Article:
8. Like many others, I have read a lot during the lockdown, though I have reread more than read new books. Partly because I am boycotting internet purchases, in order to help when it is possible the local stores. And partly because most of the books I have in the "To read" pile are books that do not attract me, which is why they are still there. Rereading requires less energy than reading and certain books are comforting these days of uncertainty. So I have read several books about that London I cannot visit (Ben Aaranovitch, Kate Griffin, China Mieville or Nick Harkaway). Also as many others, I have been using the extra time to rearrange the book shelves, specially as I am donating books to a NGO that resells them for local projects, and I do not have enough space, so all books I am sure I will never reread again will go. That also has rediscovered many books to re-read, either because I miss them, or to decide if they have to go or remain. And also some books that I did not even know I had them, and that I had not read. One of those is Joe Haldeman's Forever Peace, a non-sequel to his powerful, although somewhat dated, Forever War. Even though it is from 1997 it is still quite appropiate, with a North South insurgency war which the North fights only with drones and always in almost enemy territory,. I will not spoil the plot, though I found it weaker than the whole drone situation and how post-scarcity in part of the world would work, just now when many western countries are toying with universal income as a response to the economic fallout of the epidemic. Well written and thought provoking, but showing its age in some aspects. I liked more the set-up than the resolution. Earlier I finished Ann Leckie's Provenance. Although it takes place in the same universe as the Ancillary books, this is a totally different book. Smaller in scope, focusing in several human cultures and an alien one, with an emphasis in people rather than politics and AIs as in the trilogy. Physically also the character is totally different, I could not help it but imagine the novel as an Audrey Hepburn romantic movie, full of misunderstandings but with most people inherently nice. As such, I really enjoyed the dialogues between the different cultures, and how they are not just transplanted earth stereotypes. The gender uncertainty is also played with in a fascinating way, though it is often difficult to follow. A nice short read, with believable cultures and a general positive attitude that is very refreshing. I have also read Dale Furutani's Matsuyama Kaze trilogy (Death at the Crossroads, Jade Palace Vendetta and Kill the Shogun), that I had in omnibus form in French and had not yet read. The books are all connected by the common thread of looking for the daughter of his lord. However they are very different. The first one is a mystery novel, presenting quite well the rigid caste system and its limitations. For me it is the best of the three. The second is an action novel with swords, and even an unnecessary ninja. The last one is a mix of action and high politics, with Tokugawa Ieyasu as one of the main characters and a tricky ending. They go well together but I think it is impossible they will please all readers. From a small village mystery and facing some bandits to a conspiracy against the shogun, they go from realism to action gratification, as well as a kind of checklist of Japanese action films: ninja, gamblers/gangsters, daymio conspiracies... and more. Still, a nice read, slightly spoiled as the quality goes down as you advance. Recently (relative as my last report here was in January) I have also read Alistair Reynolds' Revenger. The beginning of a new series, it is also quite self-contained, so I think I will wait before getting the following book in the series. It is not bad, but it is not great, either, and in the last third I lost most of my emotional interest in the characters. It is not justified by the plot, as they are consumed by revenge, but I just did not like where they were going, even if it is appropiate. The science is good for a Space Opera. The extreme future living on the ruins of the past has a long tradition, and it presents the world quite well, without unnecessary info-dumps. The universe is more promising than the characters, and it may well be what brings me back. But not now.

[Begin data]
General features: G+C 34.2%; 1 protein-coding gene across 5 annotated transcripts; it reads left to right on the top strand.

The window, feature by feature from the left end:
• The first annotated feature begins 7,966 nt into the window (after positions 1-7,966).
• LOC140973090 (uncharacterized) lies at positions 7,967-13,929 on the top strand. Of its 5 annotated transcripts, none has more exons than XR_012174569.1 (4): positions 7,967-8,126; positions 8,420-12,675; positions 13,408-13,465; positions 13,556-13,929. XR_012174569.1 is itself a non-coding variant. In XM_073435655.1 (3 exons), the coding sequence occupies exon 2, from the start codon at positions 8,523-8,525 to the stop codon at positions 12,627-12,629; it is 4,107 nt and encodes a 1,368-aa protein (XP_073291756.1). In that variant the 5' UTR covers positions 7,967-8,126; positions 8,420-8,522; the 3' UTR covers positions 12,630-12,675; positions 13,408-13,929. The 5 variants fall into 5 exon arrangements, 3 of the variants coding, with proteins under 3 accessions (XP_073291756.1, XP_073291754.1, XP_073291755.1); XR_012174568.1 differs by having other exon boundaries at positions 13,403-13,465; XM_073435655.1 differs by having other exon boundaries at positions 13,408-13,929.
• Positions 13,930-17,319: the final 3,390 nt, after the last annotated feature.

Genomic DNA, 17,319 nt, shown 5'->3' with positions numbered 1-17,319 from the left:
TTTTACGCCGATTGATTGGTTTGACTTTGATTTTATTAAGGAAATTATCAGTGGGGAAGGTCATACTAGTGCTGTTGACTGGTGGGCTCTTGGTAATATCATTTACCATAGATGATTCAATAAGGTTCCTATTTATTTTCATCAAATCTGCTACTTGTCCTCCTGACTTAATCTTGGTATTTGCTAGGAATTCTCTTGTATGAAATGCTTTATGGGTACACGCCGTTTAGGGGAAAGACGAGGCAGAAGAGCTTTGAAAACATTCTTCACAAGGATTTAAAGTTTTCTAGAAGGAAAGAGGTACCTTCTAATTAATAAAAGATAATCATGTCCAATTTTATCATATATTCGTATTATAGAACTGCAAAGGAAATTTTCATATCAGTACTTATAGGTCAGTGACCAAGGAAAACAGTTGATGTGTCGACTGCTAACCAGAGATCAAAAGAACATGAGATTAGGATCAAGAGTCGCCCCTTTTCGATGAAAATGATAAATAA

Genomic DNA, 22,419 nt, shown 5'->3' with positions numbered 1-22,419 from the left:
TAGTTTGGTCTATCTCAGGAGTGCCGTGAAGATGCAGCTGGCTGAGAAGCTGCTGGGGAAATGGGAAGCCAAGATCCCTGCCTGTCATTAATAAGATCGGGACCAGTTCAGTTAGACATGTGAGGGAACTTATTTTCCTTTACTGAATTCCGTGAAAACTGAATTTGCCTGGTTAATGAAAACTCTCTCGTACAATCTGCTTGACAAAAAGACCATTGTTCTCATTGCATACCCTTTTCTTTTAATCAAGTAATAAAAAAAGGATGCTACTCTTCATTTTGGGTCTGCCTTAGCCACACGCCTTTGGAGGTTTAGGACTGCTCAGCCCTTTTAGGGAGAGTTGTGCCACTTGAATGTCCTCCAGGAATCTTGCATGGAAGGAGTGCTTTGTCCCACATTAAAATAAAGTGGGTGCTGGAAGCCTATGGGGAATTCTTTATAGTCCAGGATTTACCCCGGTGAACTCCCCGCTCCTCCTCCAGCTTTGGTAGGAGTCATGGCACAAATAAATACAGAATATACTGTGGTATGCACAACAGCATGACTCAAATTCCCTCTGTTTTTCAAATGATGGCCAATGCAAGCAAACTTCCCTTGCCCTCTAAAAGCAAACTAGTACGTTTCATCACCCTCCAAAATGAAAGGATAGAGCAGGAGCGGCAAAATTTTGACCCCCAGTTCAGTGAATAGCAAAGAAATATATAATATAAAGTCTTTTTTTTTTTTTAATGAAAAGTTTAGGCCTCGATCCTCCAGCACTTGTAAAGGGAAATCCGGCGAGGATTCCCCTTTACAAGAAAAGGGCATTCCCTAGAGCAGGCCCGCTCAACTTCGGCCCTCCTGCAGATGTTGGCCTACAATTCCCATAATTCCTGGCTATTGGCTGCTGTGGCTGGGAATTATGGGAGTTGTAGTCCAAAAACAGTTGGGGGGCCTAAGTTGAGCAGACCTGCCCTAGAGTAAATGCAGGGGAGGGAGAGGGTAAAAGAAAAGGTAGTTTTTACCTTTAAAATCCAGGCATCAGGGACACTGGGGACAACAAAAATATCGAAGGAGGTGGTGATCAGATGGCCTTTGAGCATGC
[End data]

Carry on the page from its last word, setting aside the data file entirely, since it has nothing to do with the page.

9. I forgot the rent. My niece has a hedgehog. And we still have a Russian tortoise.